I’ve never really admired Sonos’ speakers for their actual sound quality. Sure, the prior Play One and Five series speakers, the company’s soundbarssubwoofer, and even the portable Roam sound perfectly decent. But the main draw of a Sonos speaker is the technology behind the grill. Boasting integrations with Alexa, Apple, Google, and virtually every music streaming service worth mentioning, the multiroom-capable system is the most convenient way to listen to everything, everywhere, all at once.
With the new Era 100, Sonos finally wipes the floor with competitors when it comes to sound quality too. With stereo tweeters and a more advanced room tuning feature, this is a single speaker that easily holds its own with everything but more expensive two-speaker systems. If you’re in the market for a compact all-in-one speaker, the Era 100 is easily the best one I have ever heard. I would happily spread them around my home like wildflowers if I was shopping for a way to fill my home with sound.
The Era Era
The Era 100 looks familiar. It matches the second-generation Sonos One and One SL speakers in both size and shape. This makes sense, given that the previous models already had a sleek design that easily blends into most rooms, and given that Sonos is dedicated to keeping its previous products relevant, both visually and technologically, for years and years.
Sonos also recently released the Era 300, a new Dolby Atmos speaker that is larger and more expensive. The Era 300 replaces the Sonos Play:3which was discontinued before this revamp. Those speakers are still supported, but it’s worth noting that the company previously got in a bit of hot water over discontinuing support for other early models. That said, technology for smart speakers has come a long way since those early models Sonos was forced to mothball, and in my experience, the company does its best to keep its products functioning for as long as possible. Later-gen Sonos speakers all still work fantastically together.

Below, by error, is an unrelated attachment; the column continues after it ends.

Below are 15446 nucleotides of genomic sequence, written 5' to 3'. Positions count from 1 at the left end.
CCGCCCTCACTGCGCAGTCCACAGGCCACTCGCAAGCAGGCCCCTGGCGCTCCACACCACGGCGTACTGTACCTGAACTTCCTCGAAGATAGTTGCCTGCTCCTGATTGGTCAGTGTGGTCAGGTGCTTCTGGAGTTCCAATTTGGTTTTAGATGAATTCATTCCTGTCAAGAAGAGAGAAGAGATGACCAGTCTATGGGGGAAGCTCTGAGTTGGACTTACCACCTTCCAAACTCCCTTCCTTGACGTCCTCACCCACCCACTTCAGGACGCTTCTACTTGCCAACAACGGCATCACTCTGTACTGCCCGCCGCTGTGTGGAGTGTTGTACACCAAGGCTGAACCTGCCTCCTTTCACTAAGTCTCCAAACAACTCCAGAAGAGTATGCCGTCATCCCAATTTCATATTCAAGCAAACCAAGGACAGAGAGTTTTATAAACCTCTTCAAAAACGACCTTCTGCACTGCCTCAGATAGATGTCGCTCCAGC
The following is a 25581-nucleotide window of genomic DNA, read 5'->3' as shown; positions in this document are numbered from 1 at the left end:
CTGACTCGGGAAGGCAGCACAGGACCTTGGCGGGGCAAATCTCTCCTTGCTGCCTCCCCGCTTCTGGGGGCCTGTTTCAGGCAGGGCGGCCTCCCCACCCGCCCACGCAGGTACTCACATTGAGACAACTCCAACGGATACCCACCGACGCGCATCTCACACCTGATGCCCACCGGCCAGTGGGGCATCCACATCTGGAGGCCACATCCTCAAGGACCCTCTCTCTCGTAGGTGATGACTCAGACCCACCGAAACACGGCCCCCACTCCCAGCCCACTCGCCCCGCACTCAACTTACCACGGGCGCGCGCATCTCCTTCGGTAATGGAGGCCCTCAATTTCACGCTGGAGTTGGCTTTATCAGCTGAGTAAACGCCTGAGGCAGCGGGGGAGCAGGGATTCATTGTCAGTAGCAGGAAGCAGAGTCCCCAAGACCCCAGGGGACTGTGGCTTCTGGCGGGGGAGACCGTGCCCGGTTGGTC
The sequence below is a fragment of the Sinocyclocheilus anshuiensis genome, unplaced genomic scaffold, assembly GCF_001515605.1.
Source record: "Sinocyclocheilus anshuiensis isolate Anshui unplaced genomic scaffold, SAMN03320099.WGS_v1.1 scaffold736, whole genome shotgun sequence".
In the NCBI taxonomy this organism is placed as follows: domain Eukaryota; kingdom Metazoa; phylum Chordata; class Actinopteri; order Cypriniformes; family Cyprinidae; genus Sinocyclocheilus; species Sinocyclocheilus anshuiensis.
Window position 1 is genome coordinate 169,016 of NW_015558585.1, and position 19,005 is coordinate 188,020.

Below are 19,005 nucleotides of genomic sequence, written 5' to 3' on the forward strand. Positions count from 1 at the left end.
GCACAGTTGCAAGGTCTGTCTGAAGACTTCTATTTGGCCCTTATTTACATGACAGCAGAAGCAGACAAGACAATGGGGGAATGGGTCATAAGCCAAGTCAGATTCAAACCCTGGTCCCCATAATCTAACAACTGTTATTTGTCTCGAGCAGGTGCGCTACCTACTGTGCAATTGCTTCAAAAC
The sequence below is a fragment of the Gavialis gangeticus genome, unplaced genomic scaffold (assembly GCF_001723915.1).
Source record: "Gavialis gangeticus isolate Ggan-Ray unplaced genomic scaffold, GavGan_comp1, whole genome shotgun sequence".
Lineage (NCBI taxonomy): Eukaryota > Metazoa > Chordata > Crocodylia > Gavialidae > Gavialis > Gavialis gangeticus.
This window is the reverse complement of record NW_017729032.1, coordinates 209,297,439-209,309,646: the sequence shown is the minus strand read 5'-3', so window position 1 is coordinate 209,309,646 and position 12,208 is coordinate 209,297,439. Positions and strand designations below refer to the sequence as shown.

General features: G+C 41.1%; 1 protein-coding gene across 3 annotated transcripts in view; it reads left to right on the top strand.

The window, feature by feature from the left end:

The rectangular Era 100 speaker comes in black or white. It has a volume slider on top, as well as a play-pause button, so you don’t have to pull out your phone to do the simple stuff. The slider is a welcome change that many users reportedly asked for. The speaker has a rubbery foot that means it will stick to nearly any surface you place it on. For those who dislike voice assistants, there’s a switch on the back of the speaker, alongside its USB-C input, that lets you physically disable the built-in microphone.
Pairing and setup are super easy. Pop out your phone, download the Sonos app, and add the speaker to your user profile. You can tell the Sonos app where in your house the Era 100 lives, make groups of multiple speakers, and connect to all of your favorite streaming apps. I like how easy it is to integrate with Spotify and Alexa (the streaming service and voice assistant I use). The speaker also has shockingly good microphones for voice controls; I replaced an Amazon Echo Show 8 with the Era 100 in my office, and it picked up my prompts better than Amazon’s own speakers, despite being equally far away.
Like the improved mics, you won’t see many of the best enhancements built into the Era 100, but they’re apparent as soon as you start playing music. Sonos has made the woofers 25 percent larger and added a pair of angled tweeters to create real stereo sound. The previous Sonos speakers of this shape and size only played mono sound. You also get a 47 percent faster processor, which will help preserve this speaker’s ability to receive software updates longer than the last one. Sonos claims that it over-builds the processing in these speakers, so to speak, so that it can accommodate future performance upgrades for as long as possible. I’ve been testing many models of Sonos speakers together for years and have never noticed any lag, but it’s nice to know these have even more wiggle room to get better down the line.